The Race Dialogue We Won't Have
By Jonathan Capehart
Sunday, July 26, 2009
This is what is likely to come of the arrest of Henry Louis Gates Jr. at his home by a white police officer: nothing.
The July 16 arrest of the African American scholar by a Cambridge, Mass., police officer looks a little more complicated and a lot more nuanced today than it did when the story broke on Monday. But it has sparked another conversation on race in America that, I suspect, will end as quickly as it began, with no clearer understanding of the roots of the racial reactions that fueled it. I'll explain why in a minute.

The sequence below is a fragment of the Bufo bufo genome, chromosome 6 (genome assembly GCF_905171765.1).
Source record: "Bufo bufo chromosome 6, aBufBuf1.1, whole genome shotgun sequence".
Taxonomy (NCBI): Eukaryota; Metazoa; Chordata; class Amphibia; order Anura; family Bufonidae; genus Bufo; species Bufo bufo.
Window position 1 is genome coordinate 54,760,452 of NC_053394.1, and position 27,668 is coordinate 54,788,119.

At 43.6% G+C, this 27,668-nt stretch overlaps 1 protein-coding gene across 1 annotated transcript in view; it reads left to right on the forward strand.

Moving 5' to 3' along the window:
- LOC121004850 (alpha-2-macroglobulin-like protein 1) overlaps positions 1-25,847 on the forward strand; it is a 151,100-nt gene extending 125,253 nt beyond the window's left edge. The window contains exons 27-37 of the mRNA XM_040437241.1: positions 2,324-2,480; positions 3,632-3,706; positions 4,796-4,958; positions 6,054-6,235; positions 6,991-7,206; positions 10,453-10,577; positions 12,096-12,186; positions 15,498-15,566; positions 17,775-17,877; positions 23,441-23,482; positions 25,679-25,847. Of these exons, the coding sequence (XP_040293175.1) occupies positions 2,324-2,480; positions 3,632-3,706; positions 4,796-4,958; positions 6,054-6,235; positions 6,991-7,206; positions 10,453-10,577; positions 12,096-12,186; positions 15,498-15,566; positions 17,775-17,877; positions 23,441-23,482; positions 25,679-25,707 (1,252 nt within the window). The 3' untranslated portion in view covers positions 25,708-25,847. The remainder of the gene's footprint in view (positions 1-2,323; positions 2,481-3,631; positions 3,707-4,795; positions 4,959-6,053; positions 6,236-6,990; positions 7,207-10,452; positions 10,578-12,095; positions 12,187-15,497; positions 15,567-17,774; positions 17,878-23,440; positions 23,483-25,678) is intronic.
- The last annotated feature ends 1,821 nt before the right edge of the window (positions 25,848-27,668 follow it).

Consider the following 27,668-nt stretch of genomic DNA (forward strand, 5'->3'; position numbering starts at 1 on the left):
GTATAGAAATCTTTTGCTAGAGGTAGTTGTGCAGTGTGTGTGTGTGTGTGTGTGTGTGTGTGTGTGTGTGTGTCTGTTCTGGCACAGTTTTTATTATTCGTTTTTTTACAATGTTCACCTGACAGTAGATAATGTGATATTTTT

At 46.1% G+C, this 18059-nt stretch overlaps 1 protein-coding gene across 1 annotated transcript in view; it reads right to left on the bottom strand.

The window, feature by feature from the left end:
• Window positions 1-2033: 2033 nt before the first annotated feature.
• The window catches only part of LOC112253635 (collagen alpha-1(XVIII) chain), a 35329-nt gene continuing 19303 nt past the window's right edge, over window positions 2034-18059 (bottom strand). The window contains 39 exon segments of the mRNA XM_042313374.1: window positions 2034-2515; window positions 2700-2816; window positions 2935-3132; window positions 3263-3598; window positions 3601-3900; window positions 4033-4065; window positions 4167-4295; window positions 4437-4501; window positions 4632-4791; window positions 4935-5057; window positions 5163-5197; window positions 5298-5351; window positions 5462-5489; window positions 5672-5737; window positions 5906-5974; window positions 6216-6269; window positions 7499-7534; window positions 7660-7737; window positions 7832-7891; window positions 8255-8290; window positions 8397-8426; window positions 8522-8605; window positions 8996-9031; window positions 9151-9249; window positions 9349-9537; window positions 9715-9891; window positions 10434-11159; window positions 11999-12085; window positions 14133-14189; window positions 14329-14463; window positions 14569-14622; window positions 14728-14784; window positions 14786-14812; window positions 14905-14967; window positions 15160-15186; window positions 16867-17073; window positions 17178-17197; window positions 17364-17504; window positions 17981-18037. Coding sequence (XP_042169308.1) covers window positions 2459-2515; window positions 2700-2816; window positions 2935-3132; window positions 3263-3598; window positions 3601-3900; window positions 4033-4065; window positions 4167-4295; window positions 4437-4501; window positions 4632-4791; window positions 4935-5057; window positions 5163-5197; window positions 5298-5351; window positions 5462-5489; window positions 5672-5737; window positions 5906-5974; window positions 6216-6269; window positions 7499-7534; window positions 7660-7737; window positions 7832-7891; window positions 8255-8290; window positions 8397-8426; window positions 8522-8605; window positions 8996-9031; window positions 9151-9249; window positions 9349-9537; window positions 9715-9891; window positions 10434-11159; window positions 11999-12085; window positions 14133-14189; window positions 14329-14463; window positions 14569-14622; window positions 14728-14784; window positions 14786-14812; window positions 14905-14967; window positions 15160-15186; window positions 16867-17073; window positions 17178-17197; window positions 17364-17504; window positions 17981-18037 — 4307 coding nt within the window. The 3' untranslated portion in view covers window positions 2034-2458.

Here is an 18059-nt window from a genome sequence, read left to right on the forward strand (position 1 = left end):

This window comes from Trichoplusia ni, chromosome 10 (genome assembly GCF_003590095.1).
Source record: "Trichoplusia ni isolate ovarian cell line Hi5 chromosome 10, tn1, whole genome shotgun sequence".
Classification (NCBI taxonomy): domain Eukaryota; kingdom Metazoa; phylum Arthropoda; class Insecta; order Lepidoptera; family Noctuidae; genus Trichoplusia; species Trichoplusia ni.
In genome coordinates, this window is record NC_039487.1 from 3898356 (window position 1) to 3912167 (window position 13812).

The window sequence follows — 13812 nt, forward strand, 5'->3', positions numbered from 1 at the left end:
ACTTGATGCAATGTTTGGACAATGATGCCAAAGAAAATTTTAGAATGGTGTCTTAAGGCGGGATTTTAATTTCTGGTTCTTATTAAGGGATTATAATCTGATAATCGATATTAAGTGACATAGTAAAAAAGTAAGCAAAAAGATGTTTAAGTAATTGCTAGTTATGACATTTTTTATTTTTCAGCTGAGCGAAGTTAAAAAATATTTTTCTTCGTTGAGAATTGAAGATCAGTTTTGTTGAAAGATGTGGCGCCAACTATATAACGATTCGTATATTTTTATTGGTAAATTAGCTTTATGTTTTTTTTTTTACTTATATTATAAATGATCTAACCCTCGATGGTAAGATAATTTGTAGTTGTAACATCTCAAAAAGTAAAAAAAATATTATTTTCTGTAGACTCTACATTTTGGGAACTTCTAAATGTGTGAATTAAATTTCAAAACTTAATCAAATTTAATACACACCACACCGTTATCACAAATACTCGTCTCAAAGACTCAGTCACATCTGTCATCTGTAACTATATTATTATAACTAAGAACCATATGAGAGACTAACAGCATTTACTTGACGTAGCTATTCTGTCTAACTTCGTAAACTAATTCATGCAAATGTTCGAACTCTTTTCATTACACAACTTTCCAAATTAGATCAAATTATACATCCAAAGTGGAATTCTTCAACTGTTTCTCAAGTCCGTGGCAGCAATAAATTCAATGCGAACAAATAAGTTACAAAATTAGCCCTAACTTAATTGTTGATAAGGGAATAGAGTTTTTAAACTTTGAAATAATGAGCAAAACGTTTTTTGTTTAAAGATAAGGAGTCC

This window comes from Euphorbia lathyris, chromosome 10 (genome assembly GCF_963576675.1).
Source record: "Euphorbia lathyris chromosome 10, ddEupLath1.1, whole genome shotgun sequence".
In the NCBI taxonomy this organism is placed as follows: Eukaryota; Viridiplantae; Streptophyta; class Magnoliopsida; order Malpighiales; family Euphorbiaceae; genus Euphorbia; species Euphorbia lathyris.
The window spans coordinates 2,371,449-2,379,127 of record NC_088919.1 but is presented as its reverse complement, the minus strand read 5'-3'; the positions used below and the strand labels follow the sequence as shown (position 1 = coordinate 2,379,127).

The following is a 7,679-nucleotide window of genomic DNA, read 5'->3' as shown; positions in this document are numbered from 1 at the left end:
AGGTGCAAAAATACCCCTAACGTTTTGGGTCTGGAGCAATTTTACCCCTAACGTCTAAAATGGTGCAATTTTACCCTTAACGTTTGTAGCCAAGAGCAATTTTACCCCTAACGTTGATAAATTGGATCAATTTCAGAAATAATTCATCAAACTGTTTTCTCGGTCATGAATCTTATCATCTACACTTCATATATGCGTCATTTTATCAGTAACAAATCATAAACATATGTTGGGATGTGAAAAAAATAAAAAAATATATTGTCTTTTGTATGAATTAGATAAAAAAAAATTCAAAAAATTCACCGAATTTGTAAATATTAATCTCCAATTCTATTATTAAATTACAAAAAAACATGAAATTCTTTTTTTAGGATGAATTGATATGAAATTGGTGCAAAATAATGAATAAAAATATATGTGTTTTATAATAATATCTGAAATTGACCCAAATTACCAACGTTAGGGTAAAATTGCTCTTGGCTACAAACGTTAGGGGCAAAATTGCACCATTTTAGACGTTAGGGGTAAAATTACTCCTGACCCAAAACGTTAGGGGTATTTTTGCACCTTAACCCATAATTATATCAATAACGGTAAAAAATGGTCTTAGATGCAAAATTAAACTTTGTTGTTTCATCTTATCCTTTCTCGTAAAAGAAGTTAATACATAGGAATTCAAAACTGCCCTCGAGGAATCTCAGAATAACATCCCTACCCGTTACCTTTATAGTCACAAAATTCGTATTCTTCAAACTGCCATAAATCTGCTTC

We've made enormous strides in the 46 years since the Rev. Martin Luther King Jr. expounded on a dream of racial equality. America in 1963 envisioned neither a prominent, wealthy and powerful black professor at Harvard nor a black president of the United States.
"I am standing here as testimony to the progress that's been made," President Obama said at the end of his news conference Wednesday night when asked about the confrontation in Cambridge. But then he added, "And yet the fact of the matter is, is that, you know, [race] still haunts us." It certainly haunted Obama.
Two days after the president said he thought the police "acted stupidly" in the Gates affair, he stood in the White House briefing room to ask everyone -- himself included -- to "take a step back" from the heated rhetoric from all sides. He acknowledged that he "could have calibrated those words differently" and that the controversy shows that "these are issues that still very sensitive here in America."..link to complete article